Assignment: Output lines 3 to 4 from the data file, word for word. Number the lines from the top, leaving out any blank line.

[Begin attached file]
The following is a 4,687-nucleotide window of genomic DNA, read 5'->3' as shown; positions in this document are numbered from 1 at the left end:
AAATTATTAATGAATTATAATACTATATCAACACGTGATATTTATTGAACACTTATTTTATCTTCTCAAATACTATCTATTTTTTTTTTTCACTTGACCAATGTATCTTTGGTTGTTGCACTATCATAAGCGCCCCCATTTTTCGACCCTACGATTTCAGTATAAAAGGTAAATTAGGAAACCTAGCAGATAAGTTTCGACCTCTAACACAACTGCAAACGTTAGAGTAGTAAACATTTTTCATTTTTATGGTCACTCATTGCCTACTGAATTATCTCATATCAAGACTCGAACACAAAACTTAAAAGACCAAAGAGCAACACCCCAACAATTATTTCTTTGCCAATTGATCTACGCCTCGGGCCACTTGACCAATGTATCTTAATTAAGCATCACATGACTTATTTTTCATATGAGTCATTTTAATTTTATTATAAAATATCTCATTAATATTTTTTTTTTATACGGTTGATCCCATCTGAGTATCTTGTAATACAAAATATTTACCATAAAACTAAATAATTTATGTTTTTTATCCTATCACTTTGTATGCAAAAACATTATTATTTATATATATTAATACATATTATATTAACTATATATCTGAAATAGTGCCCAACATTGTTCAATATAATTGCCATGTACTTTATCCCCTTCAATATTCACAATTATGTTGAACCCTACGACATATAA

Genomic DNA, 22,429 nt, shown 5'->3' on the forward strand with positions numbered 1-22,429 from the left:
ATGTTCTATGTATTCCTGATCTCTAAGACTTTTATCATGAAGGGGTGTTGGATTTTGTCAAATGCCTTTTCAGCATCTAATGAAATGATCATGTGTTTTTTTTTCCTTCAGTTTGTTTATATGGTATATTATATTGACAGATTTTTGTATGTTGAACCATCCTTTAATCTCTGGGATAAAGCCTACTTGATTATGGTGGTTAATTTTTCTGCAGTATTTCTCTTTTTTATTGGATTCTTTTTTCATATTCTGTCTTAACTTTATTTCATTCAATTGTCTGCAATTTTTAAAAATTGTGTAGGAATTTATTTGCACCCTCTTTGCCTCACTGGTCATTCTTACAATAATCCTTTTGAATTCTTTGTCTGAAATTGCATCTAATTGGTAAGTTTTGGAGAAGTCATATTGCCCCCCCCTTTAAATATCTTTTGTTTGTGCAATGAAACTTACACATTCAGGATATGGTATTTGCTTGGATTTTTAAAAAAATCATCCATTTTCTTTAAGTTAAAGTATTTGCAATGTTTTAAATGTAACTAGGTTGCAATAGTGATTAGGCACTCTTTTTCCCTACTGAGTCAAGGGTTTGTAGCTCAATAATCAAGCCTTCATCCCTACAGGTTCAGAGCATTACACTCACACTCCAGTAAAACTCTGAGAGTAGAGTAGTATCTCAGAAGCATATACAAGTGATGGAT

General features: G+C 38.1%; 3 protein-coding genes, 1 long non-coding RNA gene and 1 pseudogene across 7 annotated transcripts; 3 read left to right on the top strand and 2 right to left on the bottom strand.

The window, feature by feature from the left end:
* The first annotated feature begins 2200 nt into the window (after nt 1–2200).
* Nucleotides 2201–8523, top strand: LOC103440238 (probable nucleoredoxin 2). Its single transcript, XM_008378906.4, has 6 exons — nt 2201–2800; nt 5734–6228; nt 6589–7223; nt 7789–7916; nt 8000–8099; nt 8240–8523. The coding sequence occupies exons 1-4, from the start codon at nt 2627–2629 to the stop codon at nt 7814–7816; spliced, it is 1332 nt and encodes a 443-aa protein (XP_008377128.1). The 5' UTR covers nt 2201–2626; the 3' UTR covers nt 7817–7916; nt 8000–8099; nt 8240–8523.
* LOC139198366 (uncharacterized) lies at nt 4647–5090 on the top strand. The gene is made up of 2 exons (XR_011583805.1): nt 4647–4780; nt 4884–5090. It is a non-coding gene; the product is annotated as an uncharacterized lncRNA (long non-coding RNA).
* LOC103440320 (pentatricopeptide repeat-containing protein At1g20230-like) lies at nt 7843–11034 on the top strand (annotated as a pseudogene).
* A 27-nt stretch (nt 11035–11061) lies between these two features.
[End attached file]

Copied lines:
Genomic DNA, 22,429 nt, shown 5'->3' on the forward strand with positions numbered 1-22,429 from the left:
ATGTTCTATGTATTCCTGATCTCTAAGACTTTTATCATGAAGGGGTGTTGGATTTTGTCAAATGCCTTTTCAGCATCTAATGAAATGATCATGTGTTTTTTTTTCCTTCAGTTTGTTTATATGGTATATTATATTGACAGATTTTTGTATGTTGAACCATCCTTTAATCTCTGGGATAAAGCCTACTTGATTATGGTGGTTAATTTTTCTGCAGTATTTCTCTTTTTTATTGGATTCTTTTTTCATATTCTGTCTTAACTTTATTTCATTCAATTGTCTGCAATTTTTAAAAATTGTGTAGGAATTTATTTGCACCCTCTTTGCCTCACTGGTCATTCTTACAATAATCCTTTTGAATTCTTTGTCTGAAATTGCATCTAATTGGTAAGTTTTGGAGAAGTCATATTGCCCCCCCCTTTAAATATCTTTTGTTTGTGCAATGAAACTTACACATTCAGGATATGGTATTTGCTTGGATTTTTAAAAAAATCATCCATTTTCTTTAAGTTAAAGTATTTGCAATGTTTTAAATGTAACTAGGTTGCAATAGTGATTAGGCACTCTTTTTCCCTACTGAGTCAAGGGTTTGTAGCTCAATAATCAAGCCTTCATCCCTACAGGTTCAGAGCATTACACTCACACTCCAGTAAAACTCTGAGAGTAGAGTAGTATCTCAGAAGCATATACAAGTGATGGAT